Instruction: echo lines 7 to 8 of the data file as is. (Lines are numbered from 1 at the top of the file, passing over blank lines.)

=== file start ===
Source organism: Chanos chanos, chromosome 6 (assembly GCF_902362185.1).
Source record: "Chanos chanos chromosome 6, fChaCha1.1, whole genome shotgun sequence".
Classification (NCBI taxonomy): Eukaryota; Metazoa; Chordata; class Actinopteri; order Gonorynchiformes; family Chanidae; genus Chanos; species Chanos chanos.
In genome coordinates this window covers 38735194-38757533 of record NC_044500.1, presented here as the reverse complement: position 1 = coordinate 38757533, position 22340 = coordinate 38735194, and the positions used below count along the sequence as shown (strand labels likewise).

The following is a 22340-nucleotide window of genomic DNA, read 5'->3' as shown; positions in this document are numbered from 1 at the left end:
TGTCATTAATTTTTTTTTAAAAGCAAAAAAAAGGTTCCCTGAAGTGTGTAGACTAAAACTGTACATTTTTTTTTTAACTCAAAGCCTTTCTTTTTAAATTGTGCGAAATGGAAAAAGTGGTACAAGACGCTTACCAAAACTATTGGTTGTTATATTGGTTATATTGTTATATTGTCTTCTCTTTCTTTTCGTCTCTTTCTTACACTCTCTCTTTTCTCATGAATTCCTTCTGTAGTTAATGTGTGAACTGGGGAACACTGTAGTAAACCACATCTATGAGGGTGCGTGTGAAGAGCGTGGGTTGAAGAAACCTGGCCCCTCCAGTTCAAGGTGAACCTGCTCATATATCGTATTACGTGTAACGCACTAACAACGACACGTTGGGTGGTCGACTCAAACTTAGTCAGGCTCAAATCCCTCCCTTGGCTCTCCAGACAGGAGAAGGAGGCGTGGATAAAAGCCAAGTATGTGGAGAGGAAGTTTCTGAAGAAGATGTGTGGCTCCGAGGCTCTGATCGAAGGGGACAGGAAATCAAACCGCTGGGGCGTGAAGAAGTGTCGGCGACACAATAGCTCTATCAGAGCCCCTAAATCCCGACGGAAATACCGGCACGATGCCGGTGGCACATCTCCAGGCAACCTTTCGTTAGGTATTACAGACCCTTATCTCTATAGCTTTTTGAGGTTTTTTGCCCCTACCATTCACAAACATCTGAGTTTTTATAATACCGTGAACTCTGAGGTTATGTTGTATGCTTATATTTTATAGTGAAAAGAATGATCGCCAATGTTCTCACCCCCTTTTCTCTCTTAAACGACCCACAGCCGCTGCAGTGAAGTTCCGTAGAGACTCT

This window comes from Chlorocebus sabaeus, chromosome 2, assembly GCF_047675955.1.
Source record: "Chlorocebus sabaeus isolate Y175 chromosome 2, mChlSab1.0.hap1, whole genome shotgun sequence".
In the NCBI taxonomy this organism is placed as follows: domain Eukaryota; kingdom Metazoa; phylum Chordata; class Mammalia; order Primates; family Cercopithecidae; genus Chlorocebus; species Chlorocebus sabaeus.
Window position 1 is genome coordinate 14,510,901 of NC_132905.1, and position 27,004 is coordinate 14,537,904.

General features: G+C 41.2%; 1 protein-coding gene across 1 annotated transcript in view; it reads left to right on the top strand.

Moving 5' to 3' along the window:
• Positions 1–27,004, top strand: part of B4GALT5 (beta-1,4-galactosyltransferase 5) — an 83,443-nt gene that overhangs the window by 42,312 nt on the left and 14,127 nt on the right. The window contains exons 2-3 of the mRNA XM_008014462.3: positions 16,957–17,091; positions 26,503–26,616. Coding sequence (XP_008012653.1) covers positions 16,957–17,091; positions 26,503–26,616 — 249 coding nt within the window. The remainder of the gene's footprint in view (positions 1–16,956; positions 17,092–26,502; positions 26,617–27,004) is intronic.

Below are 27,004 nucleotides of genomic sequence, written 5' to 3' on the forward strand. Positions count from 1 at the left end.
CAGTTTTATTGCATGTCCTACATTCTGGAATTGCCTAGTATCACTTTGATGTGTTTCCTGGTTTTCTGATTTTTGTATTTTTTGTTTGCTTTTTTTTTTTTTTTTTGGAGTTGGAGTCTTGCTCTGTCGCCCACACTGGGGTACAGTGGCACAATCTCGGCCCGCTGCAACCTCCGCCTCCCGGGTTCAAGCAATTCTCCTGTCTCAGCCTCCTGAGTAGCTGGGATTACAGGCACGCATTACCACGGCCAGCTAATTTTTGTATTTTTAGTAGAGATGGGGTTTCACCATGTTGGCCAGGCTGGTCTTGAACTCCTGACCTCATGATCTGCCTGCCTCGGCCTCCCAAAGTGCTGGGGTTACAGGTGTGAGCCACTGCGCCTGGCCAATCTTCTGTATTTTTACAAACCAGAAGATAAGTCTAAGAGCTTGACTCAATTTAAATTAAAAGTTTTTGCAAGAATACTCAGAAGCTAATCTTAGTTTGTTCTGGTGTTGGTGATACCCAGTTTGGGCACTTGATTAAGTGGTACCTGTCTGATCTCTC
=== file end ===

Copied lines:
This window comes from Chlorocebus sabaeus, chromosome 2, assembly GCF_047675955.1.
Source record: "Chlorocebus sabaeus isolate Y175 chromosome 2, mChlSab1.0.hap1, whole genome shotgun sequence".